My previous post was of Fisherman’s Bay Garden, just 20 minutes away from the pretty coastal town of Akaroa, on the south island of New Zealand.
Akaroa is the Ngai Tahu word for Long Harbour. The Maori, who were the first to occupy this Bay, took advantage of the abundant supply of “food from the forests, seas, river, and skies”.
No wonder the British explorer, Captain Cook, when he had circumnavigated both islands, sent word back to England that he had ”found Paradise”.
During our holiday in New Zealand we were charmed in every way….not only was the weather perfect, but our B&B was set in a beautiful garden.
The volcanic soil and plentiful rain makes gardening look easy in New Zealand. ( As you can see I have garden envy!)
In this bucolic environment the morning began with a slow walk through the green lush garden, and then a stroll down the hill to the coffee shop.
In 1838 a French whaler Captain Jean Francois L’Anglois was so impressed with Akaroa Bay that he made a provisional purchase of the land in the Banks Peninsula from the local Maori.
However, by the time the French settlers arrived in 1840, the Treaty of Waitangi between the British Crown and the Maori chiefs had been signed.
However, the French still established a settlement with 60 French immigrants and the descendants of these original French settlers are still in New Zealand.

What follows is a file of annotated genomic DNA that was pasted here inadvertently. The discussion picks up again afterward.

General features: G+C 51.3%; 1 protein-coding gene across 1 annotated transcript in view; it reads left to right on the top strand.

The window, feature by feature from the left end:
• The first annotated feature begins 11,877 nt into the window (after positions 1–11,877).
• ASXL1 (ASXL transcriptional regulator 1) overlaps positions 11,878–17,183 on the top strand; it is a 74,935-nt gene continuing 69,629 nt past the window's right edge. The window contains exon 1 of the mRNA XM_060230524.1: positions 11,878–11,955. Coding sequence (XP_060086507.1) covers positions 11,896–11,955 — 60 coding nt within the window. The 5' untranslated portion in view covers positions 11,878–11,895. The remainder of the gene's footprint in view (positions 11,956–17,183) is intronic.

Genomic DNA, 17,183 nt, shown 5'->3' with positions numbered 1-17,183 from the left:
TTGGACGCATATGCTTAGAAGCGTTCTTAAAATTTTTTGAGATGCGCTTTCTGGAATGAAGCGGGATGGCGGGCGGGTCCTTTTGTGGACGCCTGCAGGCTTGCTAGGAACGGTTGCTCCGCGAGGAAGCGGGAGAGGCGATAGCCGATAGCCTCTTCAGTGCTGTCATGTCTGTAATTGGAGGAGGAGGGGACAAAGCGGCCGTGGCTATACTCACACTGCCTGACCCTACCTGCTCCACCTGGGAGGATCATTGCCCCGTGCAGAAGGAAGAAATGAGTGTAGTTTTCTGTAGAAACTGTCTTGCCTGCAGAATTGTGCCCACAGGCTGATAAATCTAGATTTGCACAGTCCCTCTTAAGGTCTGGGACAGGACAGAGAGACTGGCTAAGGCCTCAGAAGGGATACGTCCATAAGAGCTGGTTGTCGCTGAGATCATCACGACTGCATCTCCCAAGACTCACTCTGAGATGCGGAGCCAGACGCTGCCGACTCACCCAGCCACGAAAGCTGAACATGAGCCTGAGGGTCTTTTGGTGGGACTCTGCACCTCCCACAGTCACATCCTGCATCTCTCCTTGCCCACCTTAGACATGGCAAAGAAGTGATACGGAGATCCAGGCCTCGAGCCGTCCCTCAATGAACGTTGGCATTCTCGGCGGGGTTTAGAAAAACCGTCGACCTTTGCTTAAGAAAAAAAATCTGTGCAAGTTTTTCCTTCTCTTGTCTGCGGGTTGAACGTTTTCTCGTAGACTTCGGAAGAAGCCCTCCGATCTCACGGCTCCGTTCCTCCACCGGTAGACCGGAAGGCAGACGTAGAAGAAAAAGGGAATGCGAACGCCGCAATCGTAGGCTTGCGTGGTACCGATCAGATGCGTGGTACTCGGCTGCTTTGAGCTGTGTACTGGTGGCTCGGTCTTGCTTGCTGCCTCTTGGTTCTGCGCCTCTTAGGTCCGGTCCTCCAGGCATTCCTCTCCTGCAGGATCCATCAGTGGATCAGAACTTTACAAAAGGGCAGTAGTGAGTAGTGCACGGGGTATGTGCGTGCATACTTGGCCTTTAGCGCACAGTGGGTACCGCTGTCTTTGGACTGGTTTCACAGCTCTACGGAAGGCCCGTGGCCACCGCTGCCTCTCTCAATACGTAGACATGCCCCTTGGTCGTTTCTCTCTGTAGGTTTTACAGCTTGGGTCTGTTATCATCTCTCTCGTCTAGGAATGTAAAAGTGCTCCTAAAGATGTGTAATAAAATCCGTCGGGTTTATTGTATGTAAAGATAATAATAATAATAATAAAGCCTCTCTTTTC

Today Akaroa is seen as both a historic French and British settlement.
The small French community has had an immense influence on wine and other imports from France.
We watched children (and young adults) jumping off the pier to swim…what an idyllic way for children to grow up!
Our B&B host had told us that the butcher sold very tasty baguettes at lunch time, and she was right!
Every day we bought some baguettes overflowing with cheeses, ham, salad, local pickles, and chutneys …we sat under the trees near the town square, and watched the boats coming in and out of the bay.
In the town square was a sculpture of a French artist and well known engraver, Charles Meryon whose later work in Paris reflects the influence of his stay in New Zealand.
On our last evening we sat in the garden of a restaurant called Mandala, which had Pacific Indian and Asian fusion food..
After a delicious meal we walked around the beautiful bay..needless to say, I took more photos than I could ever use!
The combination of seeing the Fisherman’s Bay garden, and staying in Akaroa made this a very special place.
When we arrived back in Australia we faced a long summer of bushfires and unpredictable weather. (now coming to an end, hopefully)
It has been a lovely distraction looking through these photos, and Akaroa will always have a special place in my heart.
Copyright Geraldine Mackey: All Rights Reserved.